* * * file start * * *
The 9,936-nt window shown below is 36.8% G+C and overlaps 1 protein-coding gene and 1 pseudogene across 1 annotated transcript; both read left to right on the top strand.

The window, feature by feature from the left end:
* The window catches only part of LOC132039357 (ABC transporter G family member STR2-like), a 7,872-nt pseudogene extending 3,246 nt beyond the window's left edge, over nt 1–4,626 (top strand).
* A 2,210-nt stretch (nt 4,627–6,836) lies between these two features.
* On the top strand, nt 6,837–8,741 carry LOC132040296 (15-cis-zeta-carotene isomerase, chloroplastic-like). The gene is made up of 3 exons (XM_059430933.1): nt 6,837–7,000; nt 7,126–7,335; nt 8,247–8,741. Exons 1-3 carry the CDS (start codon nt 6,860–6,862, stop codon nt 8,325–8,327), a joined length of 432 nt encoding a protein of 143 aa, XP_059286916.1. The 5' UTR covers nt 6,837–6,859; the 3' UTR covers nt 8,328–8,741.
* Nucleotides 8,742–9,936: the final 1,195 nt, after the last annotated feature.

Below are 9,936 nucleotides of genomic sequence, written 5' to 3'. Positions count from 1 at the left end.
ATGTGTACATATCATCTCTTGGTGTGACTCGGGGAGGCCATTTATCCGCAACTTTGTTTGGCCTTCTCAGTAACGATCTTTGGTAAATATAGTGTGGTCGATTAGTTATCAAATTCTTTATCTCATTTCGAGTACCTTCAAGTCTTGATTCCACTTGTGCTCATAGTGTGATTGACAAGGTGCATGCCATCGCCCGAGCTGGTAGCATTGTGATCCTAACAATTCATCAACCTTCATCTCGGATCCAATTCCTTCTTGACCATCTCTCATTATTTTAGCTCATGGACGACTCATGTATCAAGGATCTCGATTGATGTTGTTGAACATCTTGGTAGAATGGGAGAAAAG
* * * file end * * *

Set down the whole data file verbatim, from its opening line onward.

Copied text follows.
The 9,936-nt window shown below is 36.8% G+C and overlaps 1 protein-coding gene and 1 pseudogene across 1 annotated transcript; both read left to right on the top strand.

The window, feature by feature from the left end:
* The window catches only part of LOC132039357 (ABC transporter G family member STR2-like), a 7,872-nt pseudogene extending 3,246 nt beyond the window's left edge, over nt 1–4,626 (top strand).
* A 2,210-nt stretch (nt 4,627–6,836) lies between these two features.
* On the top strand, nt 6,837–8,741 carry LOC132040296 (15-cis-zeta-carotene isomerase, chloroplastic-like). The gene is made up of 3 exons (XM_059430933.1): nt 6,837–7,000; nt 7,126–7,335; nt 8,247–8,741. Exons 1-3 carry the CDS (start codon nt 6,860–6,862, stop codon nt 8,325–8,327), a joined length of 432 nt encoding a protein of 143 aa, XP_059286916.1. The 5' UTR covers nt 6,837–6,859; the 3' UTR covers nt 8,328–8,741.
* Nucleotides 8,742–9,936: the final 1,195 nt, after the last annotated feature.

Below are 9,936 nucleotides of genomic sequence, written 5' to 3'. Positions count from 1 at the left end.
ATGTGTACATATCATCTCTTGGTGTGACTCGGGGAGGCCATTTATCCGCAACTTTGTTTGGCCTTCTCAGTAACGATCTTTGGTAAATATAGTGTGGTCGATTAGTTATCAAATTCTTTATCTCATTTCGAGTACCTTCAAGTCTTGATTCCACTTGTGCTCATAGTGTGATTGACAAGGTGCATGCCATCGCCCGAGCTGGTAGCATTGTGATCCTAACAATTCATCAACCTTCATCTCGGATCCAATTCCTTCTTGACCATCTCTCATTATTTTAGCTCATGGACGACTCATGTATCAAGGATCTCGATTGATGTTGTTGAACATCTTGGTAGAATGGGAGAAAAG